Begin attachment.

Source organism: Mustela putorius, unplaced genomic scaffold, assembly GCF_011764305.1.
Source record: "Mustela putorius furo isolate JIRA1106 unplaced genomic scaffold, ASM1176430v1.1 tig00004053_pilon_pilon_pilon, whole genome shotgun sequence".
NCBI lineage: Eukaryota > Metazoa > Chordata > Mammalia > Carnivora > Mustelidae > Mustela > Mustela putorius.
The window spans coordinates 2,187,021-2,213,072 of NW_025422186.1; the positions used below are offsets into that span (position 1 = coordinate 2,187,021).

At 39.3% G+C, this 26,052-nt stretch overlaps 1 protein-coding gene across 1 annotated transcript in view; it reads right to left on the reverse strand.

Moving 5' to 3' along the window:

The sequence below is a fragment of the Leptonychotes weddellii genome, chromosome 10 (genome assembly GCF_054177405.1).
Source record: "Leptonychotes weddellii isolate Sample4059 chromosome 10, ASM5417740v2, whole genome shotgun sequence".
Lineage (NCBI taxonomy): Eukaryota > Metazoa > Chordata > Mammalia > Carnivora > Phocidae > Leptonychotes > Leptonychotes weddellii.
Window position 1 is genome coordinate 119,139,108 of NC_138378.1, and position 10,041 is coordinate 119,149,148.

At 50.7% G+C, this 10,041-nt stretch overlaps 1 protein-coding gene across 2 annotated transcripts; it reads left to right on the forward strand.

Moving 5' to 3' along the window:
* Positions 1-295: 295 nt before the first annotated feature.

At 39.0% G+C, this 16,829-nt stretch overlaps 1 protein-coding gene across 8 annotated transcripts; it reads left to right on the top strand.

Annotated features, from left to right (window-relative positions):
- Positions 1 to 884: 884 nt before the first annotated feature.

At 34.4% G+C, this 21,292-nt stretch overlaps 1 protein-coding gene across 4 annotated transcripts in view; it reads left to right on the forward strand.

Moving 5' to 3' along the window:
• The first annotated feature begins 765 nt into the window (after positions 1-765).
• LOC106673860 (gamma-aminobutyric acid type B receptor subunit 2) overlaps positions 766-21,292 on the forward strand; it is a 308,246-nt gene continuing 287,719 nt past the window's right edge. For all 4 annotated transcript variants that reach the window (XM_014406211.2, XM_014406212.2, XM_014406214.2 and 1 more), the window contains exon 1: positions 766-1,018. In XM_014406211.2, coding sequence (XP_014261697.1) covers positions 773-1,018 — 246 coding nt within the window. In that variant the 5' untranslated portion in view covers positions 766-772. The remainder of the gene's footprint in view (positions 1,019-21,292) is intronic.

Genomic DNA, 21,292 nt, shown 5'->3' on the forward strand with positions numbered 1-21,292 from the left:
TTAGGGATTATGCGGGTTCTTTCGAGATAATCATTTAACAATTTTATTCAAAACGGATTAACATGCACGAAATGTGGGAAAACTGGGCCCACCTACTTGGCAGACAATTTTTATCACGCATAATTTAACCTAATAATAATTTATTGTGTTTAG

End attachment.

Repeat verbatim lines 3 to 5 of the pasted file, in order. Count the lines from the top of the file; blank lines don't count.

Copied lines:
NCBI lineage: Eukaryota > Metazoa > Chordata > Mammalia > Carnivora > Mustelidae > Mustela > Mustela putorius.
The window spans coordinates 2,187,021-2,213,072 of NW_025422186.1; the positions used below are offsets into that span (position 1 = coordinate 2,187,021).

At 39.3% G+C, this 26,052-nt stretch overlaps 1 protein-coding gene across 1 annotated transcript in view; it reads right to left on the reverse strand.